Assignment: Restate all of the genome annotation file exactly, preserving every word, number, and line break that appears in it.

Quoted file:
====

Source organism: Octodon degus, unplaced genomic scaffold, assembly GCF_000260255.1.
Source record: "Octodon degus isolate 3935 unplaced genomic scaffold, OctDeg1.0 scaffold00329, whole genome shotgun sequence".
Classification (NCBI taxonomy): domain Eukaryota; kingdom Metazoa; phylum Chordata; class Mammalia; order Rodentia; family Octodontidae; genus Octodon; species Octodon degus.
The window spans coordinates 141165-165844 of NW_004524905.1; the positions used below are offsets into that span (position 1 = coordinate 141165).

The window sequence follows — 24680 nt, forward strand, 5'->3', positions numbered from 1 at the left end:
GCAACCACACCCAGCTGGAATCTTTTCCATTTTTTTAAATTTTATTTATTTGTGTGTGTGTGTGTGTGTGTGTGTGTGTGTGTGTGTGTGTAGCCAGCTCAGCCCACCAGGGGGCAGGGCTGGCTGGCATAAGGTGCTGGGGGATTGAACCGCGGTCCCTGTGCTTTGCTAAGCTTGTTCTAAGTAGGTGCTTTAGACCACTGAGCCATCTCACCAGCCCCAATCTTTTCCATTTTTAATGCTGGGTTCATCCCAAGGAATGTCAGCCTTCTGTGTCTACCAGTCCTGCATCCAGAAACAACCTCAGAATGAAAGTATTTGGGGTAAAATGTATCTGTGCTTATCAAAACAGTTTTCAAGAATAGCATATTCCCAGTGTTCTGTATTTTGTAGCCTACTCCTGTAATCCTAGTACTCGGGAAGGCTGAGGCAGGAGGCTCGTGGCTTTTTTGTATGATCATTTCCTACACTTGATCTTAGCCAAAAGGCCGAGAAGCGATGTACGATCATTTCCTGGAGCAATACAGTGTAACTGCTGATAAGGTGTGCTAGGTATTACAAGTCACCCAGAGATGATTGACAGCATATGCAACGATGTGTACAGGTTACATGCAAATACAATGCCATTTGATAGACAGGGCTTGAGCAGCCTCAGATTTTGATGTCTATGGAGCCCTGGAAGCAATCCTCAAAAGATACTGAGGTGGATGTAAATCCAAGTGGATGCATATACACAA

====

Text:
Source organism: Octodon degus, unplaced genomic scaffold, assembly GCF_000260255.1.
Source record: "Octodon degus isolate 3935 unplaced genomic scaffold, OctDeg1.0 scaffold00329, whole genome shotgun sequence".
Classification (NCBI taxonomy): domain Eukaryota; kingdom Metazoa; phylum Chordata; class Mammalia; order Rodentia; family Octodontidae; genus Octodon; species Octodon degus.
The window spans coordinates 141165-165844 of NW_004524905.1; the positions used below are offsets into that span (position 1 = coordinate 141165).

The window sequence follows — 24680 nt, forward strand, 5'->3', positions numbered from 1 at the left end:
GCAACCACACCCAGCTGGAATCTTTTCCATTTTTTTAAATTTTATTTATTTGTGTGTGTGTGTGTGTGTGTGTGTGTGTGTGTGTGTGTGTAGCCAGCTCAGCCCACCAGGGGGCAGGGCTGGCTGGCATAAGGTGCTGGGGGATTGAACCGCGGTCCCTGTGCTTTGCTAAGCTTGTTCTAAGTAGGTGCTTTAGACCACTGAGCCATCTCACCAGCCCCAATCTTTTCCATTTTTAATGCTGGGTTCATCCCAAGGAATGTCAGCCTTCTGTGTCTACCAGTCCTGCATCCAGAAACAACCTCAGAATGAAAGTATTTGGGGTAAAATGTATCTGTGCTTATCAAAACAGTTTTCAAGAATAGCATATTCCCAGTGTTCTGTATTTTGTAGCCTACTCCTGTAATCCTAGTACTCGGGAAGGCTGAGGCAGGAGGCTCGTGGCTTTTTTGTATGATCATTTCCTACACTTGATCTTAGCCAAAAGGCCGAGAAGCGATGTACGATCATTTCCTGGAGCAATACAGTGTAACTGCTGATAAGGTGTGCTAGGTATTACAAGTCACCCAGAGATGATTGACAGCATATGCAACGATGTGTACAGGTTACATGCAAATACAATGCCATTTGATAGACAGGGCTTGAGCAGCCTCAGATTTTGATGTCTATGGAGCCCTGGAAGCAATCCTCAAAAGATACTGAGGTGGATGTAAATCCAAGTGGATGCATATACACAA